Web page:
Curvature and the Shape Operator

The Importance of the Gaussian Curvature

Now the problem of trying to determine which side of a surface is up or down may not seem too difficult to solve when it comes to simple surfaces such as the one we have been examining thus far. But not so if we were to change our focus and look at a special geometric figure called a Mobius strip.

Escher's Mobius Strip

The Mobius strip is named after German mathematician August Ferdinand Mobius (1790-1868) although it was actually discovered years earlier by fellow German mathematician Johann Benedict Listing (1808-1882).

As we can see, this surface, as drawn by the famous Italian artist M.C. Escher (1898-1972) in 1961, is not quite so simple; it doesn't have a clearly defined top or bottom.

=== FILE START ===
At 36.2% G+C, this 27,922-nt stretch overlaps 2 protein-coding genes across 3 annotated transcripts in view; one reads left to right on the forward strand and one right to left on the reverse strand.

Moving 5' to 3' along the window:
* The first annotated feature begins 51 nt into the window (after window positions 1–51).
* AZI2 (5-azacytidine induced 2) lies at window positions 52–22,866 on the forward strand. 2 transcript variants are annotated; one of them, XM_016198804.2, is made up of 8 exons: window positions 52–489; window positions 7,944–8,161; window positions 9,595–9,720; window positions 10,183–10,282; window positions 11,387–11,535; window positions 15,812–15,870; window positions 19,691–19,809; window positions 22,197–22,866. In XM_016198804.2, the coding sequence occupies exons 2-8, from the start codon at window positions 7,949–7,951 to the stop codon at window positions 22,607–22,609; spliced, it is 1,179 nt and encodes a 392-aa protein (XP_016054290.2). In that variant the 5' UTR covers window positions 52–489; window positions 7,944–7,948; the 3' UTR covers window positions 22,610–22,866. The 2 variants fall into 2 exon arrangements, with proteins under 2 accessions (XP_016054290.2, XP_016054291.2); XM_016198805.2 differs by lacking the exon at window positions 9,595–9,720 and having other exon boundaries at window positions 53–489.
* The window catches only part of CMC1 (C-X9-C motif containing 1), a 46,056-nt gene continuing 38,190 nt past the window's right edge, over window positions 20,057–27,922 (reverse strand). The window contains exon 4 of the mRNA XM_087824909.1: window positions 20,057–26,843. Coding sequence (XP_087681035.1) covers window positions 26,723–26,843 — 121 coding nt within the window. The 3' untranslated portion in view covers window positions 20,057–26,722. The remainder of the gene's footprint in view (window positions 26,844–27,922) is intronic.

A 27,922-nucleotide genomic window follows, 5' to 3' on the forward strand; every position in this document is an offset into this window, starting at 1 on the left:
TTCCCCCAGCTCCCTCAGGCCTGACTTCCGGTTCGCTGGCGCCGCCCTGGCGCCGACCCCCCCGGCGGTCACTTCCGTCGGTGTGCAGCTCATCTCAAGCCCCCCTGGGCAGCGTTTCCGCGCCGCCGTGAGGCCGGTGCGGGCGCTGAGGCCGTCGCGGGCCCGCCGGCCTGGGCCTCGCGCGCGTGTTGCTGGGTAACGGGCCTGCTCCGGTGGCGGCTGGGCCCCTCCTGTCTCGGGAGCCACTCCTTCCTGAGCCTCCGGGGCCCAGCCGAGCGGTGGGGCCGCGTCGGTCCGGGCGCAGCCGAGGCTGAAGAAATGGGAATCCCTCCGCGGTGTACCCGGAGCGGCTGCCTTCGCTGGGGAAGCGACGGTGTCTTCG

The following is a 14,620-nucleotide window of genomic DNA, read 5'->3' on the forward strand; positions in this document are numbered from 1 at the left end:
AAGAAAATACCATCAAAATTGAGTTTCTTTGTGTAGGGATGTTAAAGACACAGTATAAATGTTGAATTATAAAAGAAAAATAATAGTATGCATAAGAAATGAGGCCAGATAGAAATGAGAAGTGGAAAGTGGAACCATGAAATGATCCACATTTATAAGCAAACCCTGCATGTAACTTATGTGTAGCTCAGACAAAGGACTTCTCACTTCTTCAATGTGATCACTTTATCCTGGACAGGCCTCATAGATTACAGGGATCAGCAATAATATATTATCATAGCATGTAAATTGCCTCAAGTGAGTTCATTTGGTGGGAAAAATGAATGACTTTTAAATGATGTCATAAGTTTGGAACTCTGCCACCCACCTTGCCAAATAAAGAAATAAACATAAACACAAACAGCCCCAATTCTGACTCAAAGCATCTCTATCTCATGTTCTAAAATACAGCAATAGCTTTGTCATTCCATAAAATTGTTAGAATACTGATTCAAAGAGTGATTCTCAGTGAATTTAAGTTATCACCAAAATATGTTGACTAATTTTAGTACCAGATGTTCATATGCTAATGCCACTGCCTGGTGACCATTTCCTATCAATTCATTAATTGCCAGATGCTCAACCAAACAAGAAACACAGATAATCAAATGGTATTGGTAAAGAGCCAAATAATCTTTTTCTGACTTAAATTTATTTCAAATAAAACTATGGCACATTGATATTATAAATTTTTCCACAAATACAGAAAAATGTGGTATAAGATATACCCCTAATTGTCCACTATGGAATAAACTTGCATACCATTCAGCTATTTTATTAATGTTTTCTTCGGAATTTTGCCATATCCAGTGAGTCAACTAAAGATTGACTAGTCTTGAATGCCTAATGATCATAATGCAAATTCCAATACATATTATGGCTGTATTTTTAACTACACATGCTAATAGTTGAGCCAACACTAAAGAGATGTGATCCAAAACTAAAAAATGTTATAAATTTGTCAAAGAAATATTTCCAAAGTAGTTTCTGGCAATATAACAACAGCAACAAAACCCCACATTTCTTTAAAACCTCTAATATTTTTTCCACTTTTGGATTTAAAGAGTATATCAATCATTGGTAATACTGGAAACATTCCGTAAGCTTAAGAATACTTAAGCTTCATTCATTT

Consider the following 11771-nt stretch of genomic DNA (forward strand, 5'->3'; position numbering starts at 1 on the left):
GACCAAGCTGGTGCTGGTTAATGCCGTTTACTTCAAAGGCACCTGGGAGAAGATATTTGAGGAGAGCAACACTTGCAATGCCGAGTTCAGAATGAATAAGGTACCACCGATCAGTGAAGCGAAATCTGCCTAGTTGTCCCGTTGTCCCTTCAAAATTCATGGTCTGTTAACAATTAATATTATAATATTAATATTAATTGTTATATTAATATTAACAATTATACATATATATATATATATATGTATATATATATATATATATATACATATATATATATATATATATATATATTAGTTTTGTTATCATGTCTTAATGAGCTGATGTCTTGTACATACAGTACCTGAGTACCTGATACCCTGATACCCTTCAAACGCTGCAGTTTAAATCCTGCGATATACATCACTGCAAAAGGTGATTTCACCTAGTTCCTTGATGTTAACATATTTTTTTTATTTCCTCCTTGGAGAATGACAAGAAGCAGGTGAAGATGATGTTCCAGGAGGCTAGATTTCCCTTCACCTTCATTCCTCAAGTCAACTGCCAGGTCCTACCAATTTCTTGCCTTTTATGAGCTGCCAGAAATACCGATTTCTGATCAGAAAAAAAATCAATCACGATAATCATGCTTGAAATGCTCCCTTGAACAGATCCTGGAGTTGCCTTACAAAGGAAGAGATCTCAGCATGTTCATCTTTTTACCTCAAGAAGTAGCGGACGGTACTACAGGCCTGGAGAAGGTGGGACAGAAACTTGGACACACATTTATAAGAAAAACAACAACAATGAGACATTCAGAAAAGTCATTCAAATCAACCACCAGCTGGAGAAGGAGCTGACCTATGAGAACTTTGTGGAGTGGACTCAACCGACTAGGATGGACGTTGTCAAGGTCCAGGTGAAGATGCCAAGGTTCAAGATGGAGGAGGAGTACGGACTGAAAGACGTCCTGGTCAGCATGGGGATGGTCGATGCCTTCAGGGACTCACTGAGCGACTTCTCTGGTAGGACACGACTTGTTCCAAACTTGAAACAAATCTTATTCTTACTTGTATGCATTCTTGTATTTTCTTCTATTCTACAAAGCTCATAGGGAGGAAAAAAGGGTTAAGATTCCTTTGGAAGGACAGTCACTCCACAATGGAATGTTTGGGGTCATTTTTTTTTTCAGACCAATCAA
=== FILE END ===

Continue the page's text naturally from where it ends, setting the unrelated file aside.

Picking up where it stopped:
Thus, the importance of the Gaussian curvature is that it eliminated this source of ambiguity and said, in essence, it doesn't matter which side is up or which side is down.

Gauss managed to relate his definition of curvature to that of Euler's by the equation $$\kappa = \kappa_1\cdot\kappa_2$$.

This meant that regardless of the direction of the normal, both principal curvatures would change sign simultaneously (thus, both would either be positive or negative). This meant that no matter which direction the normal pointed, the curvature of the surface at that point would be invariant.